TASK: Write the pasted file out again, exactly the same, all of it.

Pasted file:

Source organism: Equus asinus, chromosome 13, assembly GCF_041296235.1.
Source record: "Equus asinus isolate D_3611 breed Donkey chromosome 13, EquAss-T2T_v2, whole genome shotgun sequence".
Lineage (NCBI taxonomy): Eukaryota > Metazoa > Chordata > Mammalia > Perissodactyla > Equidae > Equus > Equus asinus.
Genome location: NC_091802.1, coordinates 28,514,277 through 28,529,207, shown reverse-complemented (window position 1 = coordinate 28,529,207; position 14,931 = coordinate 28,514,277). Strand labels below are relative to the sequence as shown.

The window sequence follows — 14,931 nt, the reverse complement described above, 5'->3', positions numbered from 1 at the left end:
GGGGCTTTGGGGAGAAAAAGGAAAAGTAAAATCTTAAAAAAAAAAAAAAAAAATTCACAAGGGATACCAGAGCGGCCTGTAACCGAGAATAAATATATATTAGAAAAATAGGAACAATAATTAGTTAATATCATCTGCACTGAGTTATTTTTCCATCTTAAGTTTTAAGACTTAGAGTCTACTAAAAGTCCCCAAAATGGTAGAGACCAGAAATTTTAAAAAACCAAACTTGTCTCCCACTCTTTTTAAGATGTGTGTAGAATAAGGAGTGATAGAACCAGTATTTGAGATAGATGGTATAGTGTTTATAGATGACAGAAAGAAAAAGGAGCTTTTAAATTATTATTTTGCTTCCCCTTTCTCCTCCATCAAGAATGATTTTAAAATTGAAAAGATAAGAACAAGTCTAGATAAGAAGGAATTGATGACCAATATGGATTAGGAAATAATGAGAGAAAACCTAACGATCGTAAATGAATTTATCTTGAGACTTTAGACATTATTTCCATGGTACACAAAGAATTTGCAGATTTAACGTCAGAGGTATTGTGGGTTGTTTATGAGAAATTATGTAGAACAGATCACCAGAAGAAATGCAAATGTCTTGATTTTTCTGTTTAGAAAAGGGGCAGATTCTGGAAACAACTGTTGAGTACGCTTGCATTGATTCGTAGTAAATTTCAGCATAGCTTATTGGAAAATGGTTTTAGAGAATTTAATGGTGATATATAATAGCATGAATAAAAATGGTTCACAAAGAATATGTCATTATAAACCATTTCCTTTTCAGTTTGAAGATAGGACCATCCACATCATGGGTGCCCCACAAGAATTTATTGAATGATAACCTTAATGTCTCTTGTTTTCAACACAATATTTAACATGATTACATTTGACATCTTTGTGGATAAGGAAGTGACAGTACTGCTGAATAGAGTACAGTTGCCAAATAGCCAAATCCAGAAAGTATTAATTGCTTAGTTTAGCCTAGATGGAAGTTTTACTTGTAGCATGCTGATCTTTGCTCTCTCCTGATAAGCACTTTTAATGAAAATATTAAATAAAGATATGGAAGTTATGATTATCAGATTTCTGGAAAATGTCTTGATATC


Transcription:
Source organism: Equus asinus, chromosome 13, assembly GCF_041296235.1.
Source record: "Equus asinus isolate D_3611 breed Donkey chromosome 13, EquAss-T2T_v2, whole genome shotgun sequence".
Lineage (NCBI taxonomy): Eukaryota > Metazoa > Chordata > Mammalia > Perissodactyla > Equidae > Equus > Equus asinus.
Genome location: NC_091802.1, coordinates 28,514,277 through 28,529,207, shown reverse-complemented (window position 1 = coordinate 28,529,207; position 14,931 = coordinate 28,514,277). Strand labels below are relative to the sequence as shown.

The window sequence follows — 14,931 nt, the reverse complement described above, 5'->3', positions numbered from 1 at the left end:
GGGGCTTTGGGGAGAAAAAGGAAAAGTAAAATCTTAAAAAAAAAAAAAAAAAATTCACAAGGGATACCAGAGCGGCCTGTAACCGAGAATAAATATATATTAGAAAAATAGGAACAATAATTAGTTAATATCATCTGCACTGAGTTATTTTTCCATCTTAAGTTTTAAGACTTAGAGTCTACTAAAAGTCCCCAAAATGGTAGAGACCAGAAATTTTAAAAAACCAAACTTGTCTCCCACTCTTTTTAAGATGTGTGTAGAATAAGGAGTGATAGAACCAGTATTTGAGATAGATGGTATAGTGTTTATAGATGACAGAAAGAAAAAGGAGCTTTTAAATTATTATTTTGCTTCCCCTTTCTCCTCCATCAAGAATGATTTTAAAATTGAAAAGATAAGAACAAGTCTAGATAAGAAGGAATTGATGACCAATATGGATTAGGAAATAATGAGAGAAAACCTAACGATCGTAAATGAATTTATCTTGAGACTTTAGACATTATTTCCATGGTACACAAAGAATTTGCAGATTTAACGTCAGAGGTATTGTGGGTTGTTTATGAGAAATTATGTAGAACAGATCACCAGAAGAAATGCAAATGTCTTGATTTTTCTGTTTAGAAAAGGGGCAGATTCTGGAAACAACTGTTGAGTACGCTTGCATTGATTCGTAGTAAATTTCAGCATAGCTTATTGGAAAATGGTTTTAGAGAATTTAATGGTGATATATAATAGCATGAATAAAAATGGTTCACAAAGAATATGTCATTATAAACCATTTCCTTTTCAGTTTGAAGATAGGACCATCCACATCATGGGTGCCCCACAAGAATTTATTGAATGATAACCTTAATGTCTCTTGTTTTCAACACAATATTTAACATGATTACATTTGACATCTTTGTGGATAAGGAAGTGACAGTACTGCTGAATAGAGTACAGTTGCCAAATAGCCAAATCCAGAAAGTATTAATTGCTTAGTTTAGCCTAGATGGAAGTTTTACTTGTAGCATGCTGATCTTTGCTCTCTCCTGATAAGCACTTTTAATGAAAATATTAAATAAAGATATGGAAGTTATGATTATCAGATTTCTGGAAAATGTCTTGATATC